Jill Nelson:                         But ended up, and that was really the trigger and ended up with his other partner, he had a connection to a different investment banker who we ended up hiring, we actually did a formal process. And alon with that that, you know, I had been in the business, well let’s see I guess that’s 12 years, and at the time I actually thought, you know, I was starting to become a relatively absentee owner. The business was sort of on autopilot and I thought that perhaps it was time, it was time for me to exit. So, between this high valuation conversation and sort of where I was, that was what ended up we engaged in a formal process with an investment banking company.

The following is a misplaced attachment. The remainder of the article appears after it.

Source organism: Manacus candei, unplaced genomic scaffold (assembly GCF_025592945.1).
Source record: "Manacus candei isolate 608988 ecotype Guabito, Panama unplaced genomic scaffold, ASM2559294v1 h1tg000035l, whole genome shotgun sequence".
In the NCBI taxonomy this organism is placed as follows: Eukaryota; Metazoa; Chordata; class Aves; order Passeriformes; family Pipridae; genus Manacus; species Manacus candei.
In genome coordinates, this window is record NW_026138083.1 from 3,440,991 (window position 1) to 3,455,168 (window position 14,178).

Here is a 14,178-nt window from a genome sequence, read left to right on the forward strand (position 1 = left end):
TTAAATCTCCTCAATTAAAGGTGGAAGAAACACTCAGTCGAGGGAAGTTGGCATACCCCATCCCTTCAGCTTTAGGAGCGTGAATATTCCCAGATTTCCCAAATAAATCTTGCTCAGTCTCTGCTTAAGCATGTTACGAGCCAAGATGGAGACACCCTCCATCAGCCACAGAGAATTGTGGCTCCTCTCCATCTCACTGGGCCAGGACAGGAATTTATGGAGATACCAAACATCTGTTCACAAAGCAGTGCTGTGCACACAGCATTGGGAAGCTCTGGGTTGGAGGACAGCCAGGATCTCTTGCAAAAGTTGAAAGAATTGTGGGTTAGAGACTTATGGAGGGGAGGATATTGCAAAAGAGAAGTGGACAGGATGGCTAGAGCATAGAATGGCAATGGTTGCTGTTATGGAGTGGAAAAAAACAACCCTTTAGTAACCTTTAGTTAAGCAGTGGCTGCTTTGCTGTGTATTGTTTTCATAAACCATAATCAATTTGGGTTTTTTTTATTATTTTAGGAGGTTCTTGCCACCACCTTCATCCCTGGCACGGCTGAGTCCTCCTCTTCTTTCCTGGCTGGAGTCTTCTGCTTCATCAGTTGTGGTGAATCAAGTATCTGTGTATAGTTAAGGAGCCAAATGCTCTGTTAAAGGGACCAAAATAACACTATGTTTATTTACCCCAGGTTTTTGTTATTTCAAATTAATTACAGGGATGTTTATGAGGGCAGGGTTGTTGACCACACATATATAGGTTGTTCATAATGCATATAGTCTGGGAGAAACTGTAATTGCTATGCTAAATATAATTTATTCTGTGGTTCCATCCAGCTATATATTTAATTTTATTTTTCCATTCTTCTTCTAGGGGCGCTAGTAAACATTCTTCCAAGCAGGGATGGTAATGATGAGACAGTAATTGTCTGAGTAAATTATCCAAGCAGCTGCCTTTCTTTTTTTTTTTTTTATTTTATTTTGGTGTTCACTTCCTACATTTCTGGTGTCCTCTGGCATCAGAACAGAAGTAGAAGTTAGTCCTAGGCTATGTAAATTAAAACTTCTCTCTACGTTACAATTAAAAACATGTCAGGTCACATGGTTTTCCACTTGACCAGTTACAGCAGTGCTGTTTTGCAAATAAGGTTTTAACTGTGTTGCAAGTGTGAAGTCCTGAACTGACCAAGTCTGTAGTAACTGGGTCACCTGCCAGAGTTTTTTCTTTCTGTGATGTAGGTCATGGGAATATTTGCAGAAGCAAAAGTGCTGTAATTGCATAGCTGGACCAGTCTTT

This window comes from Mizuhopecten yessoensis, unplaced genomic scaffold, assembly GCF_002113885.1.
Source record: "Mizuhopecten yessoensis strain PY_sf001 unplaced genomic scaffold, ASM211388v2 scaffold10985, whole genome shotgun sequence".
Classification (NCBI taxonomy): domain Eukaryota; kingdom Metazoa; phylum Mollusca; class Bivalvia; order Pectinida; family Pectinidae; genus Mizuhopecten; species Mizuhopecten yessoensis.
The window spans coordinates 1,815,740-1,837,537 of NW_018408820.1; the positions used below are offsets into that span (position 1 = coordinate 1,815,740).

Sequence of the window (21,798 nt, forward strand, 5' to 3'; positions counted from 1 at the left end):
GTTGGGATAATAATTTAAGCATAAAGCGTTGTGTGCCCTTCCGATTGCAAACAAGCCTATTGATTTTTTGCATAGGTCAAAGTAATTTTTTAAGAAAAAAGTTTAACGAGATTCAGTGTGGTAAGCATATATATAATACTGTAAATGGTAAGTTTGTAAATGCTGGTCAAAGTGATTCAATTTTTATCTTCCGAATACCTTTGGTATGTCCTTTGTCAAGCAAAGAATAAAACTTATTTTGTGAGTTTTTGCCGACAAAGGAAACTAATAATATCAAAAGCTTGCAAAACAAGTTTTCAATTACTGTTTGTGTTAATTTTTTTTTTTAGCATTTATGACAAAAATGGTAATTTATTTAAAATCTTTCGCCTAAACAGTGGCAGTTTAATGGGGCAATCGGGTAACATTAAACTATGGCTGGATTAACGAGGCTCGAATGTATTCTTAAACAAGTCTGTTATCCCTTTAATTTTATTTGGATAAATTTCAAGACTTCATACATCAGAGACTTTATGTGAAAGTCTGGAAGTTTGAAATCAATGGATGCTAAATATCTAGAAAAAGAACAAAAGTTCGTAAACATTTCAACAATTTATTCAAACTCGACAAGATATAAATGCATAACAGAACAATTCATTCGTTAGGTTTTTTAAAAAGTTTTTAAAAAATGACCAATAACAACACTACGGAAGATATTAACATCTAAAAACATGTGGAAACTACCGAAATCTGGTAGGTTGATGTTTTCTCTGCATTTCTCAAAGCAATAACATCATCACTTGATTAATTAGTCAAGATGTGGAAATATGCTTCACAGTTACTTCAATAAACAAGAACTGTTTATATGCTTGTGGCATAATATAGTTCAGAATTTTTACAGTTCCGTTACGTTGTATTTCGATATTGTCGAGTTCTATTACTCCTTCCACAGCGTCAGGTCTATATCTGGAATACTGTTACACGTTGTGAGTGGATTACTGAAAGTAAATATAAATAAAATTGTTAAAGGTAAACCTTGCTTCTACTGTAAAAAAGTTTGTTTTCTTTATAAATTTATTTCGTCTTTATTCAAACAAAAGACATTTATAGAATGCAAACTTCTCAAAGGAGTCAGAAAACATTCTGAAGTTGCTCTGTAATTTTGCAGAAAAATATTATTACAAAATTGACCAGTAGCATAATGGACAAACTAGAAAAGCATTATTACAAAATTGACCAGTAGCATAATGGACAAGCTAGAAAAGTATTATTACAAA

John Warrillow:                So, just to be clear. The person that you met with originally that put this huge number in your mind, that was a potential acquirer or a potential representative, like an investment banker?

Jill Nelson:                         Yeah, so the latter-

John Warrillow:                The latter, okay.

Jill Nelson:                         It was a potential investment banker.

John Warrillow:                Got it. Did you end up hiring his or her firm or a competing firm?

Jill Nelson:                         We actually ended up hiring a completing firm. So, we had this person and then we had another firm and we sort of looked at both firms and evaluated them on who best would represent us, and we ended up choosing a different firm.

John Warrillow:                How did you evaluate your MNA professional? Like how did you choose?